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Regular readers will know that some of us went to Warsaw last week, for the Global Forum on Nicotine.  Here, Sarah Jakes writes about her impressions from the event.




What can I say about an event of this magnitude in the context of the current fierce debate over safer nicotine products and tobacco harm reduction in's difficult because my head is still reeling with the information I need to process (and possibly a residual amount of rather nice Polish beer).

According to Gerry Stimson and Paddy Costall, partners in Knowledge Action Change (and trustees of NNA) the idea was born in January 2014 and a date in June was chosen with the venue as Warsaw. An impressive line up of worldwide speakers was assembled, and the rest as they say, is history. I'm sure this does not do justice to the huge amount of work and commitment it took to get the event off the ground, but that's a story for Paddy and Gerry to tell.

From the very beginning it was important to Gerry and Paddy that the users of reduced harm products (which in practice was ecig and snus users) should be included. That is still fairly rare in the world of public health although it is changing. What was unique about this event was that consumers were given their own meeting and a lot of assistance in order that they could catch up with what is going on in other countries, identify common goals and ways in which to tackle them, and share experiences in order to assist one another.

On the evening before the conference started the Polish vapers had organised a welcome party in the restaurant beneath the Marriott hotel. This event was a resounding success. It saw vapers from numerous countries meeting one another for the first time, and rubbing shoulders with advocates and scientists whose names we had only previously seen on various scholarly articles. It also seemed to set the tone for the rest of the conference, which was one of inclusion.

A meeting of EVUN members (representatives of the various consumer associations in Europe) was followed by the general consumer meeting. I won't go through all that was said, but contacts were made and ideas were shared, and it is hoped that this will result in better coordinated actions in future. Deborah Arnott (ASH London) was kind enough to join the meeting to speak about the role of the Framework Convention Alliance in the workings of the World Health Organisation, and to advise consumers on how to best influence any decision made at COP6 in October. Deborah's input was very much appreciated.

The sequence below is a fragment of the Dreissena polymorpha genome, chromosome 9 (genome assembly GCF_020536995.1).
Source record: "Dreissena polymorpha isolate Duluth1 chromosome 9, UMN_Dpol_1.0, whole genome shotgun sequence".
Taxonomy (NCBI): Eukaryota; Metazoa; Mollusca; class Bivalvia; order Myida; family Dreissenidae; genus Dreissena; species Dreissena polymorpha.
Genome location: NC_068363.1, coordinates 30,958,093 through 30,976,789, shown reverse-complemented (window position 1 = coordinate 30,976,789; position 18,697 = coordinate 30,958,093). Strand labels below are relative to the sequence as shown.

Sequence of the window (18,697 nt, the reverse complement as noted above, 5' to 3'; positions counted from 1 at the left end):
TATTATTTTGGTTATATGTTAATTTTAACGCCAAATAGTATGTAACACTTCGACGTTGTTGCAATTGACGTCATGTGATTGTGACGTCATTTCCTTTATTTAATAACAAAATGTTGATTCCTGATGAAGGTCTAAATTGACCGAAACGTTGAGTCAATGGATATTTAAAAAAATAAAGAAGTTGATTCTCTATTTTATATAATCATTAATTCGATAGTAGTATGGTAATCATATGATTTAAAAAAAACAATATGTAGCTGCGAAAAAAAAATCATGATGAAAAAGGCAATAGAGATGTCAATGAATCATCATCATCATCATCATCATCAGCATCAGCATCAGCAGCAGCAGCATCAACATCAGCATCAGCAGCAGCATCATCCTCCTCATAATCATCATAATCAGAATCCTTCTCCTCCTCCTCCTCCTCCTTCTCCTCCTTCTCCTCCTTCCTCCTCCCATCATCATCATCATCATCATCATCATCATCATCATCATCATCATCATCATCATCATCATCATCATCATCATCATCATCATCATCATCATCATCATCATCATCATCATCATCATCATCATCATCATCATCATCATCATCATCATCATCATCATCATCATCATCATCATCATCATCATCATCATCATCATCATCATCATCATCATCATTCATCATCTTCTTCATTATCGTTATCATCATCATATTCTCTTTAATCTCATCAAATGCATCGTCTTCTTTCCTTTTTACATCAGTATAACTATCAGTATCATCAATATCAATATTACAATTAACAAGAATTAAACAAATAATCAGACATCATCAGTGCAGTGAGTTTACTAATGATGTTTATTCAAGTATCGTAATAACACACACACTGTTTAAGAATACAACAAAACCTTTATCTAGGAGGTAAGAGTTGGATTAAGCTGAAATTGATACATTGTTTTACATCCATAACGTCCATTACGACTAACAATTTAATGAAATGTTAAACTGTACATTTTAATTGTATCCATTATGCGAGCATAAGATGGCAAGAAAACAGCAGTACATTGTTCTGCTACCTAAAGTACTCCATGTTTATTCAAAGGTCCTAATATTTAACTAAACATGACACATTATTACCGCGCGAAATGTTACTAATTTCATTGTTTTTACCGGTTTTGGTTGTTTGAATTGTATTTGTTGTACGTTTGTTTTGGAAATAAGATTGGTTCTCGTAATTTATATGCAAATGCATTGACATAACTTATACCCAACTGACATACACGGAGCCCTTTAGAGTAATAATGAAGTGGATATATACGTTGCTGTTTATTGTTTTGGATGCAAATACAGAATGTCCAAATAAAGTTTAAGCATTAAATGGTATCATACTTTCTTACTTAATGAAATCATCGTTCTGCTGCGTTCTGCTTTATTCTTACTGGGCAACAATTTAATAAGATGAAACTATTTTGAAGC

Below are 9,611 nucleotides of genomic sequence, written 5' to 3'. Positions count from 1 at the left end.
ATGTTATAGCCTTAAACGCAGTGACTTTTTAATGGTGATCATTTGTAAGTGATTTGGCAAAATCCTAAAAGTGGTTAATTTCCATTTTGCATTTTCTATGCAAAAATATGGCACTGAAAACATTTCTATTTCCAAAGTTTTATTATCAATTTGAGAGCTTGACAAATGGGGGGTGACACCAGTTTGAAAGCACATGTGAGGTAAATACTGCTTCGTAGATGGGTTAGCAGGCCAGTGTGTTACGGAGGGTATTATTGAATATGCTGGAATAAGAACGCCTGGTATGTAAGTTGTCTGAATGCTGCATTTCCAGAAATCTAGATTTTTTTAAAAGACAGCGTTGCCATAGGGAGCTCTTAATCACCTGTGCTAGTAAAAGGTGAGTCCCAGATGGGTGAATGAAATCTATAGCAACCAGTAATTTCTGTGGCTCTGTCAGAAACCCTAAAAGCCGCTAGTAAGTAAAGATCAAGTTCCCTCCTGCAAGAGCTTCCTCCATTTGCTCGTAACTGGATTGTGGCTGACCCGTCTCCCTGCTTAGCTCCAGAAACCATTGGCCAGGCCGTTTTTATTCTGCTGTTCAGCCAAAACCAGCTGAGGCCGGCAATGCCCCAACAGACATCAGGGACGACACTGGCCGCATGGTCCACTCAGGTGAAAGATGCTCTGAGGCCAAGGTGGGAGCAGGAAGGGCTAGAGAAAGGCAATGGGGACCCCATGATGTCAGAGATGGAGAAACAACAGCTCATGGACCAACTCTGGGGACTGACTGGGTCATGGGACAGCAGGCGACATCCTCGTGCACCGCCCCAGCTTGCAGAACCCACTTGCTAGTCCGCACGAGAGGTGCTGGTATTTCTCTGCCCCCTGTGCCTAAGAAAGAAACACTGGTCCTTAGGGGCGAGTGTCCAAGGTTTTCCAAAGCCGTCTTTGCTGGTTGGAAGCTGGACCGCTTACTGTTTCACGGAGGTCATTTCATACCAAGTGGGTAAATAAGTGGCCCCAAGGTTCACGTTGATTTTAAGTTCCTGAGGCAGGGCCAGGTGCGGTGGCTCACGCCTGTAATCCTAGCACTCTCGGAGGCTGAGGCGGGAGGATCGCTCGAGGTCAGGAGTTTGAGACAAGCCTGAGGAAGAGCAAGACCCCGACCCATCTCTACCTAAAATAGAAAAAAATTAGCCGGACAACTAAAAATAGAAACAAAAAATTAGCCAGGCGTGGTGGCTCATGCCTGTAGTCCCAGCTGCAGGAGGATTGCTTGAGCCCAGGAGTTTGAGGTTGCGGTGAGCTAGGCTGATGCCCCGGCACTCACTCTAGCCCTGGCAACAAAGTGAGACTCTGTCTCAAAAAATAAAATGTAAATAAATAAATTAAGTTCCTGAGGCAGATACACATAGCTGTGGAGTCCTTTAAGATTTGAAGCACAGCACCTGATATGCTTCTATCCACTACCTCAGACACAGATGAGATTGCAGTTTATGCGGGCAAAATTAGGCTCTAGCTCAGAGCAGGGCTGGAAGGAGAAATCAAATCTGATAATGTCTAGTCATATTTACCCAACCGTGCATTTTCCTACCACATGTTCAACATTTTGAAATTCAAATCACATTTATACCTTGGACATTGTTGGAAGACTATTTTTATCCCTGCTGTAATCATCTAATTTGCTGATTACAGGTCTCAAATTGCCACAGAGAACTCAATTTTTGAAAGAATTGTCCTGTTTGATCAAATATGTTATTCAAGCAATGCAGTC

The rest of the conference was fascinating, and the highlight for me in the sessions was Peter Hajek's 'Michael Russell Oration', again, I won't go into details here but the slides for his presentation are here:

There really was something interesting to take from every speaker I heard. Karl Lund's presentations on snus were particularly interesting to me, because being from the UK I was not even aware of the existence of snus until about a year ago, and there are fascinating regulatory lessons to be learnt. My only problem was the parallel sessions - how exactly are you supposed to chose between Konstantinos Farsalinos, Karl Lund and Lorien Jollye talking about gaps in scientific knowledge, and Clive Bates talking about the regulatory landscape?

Overall there was a feeling that all concerned recognised the enormous importance of getting harm reduction right, even if we didn't agree on all aspects of it, or how we might achieve it. It seemed that people from all sides really were talking to each other and listening, rather than just talking at each other, and in many cases even the word 'sides' suddenly seemed rather inappropriate. We all have an important part to play in this discussion, consumers as much as anyone.

I couldn't end this blog without mentioning the words of Leon Kośmider, winner of the GFN young investigator award. On the plane home he wrote down his thoughts about the conference and these words struck me, I hope he doesn't mind me using them here:

"I am so proud of being a scientist, especially when I have seen, one more time, that what we are doing is so important."

Leon is right. What he and all of the other scientists do is incredibly important, as is the work of the advocates, whether they be consumers or otherwise. We should all feel proud at being a part of it.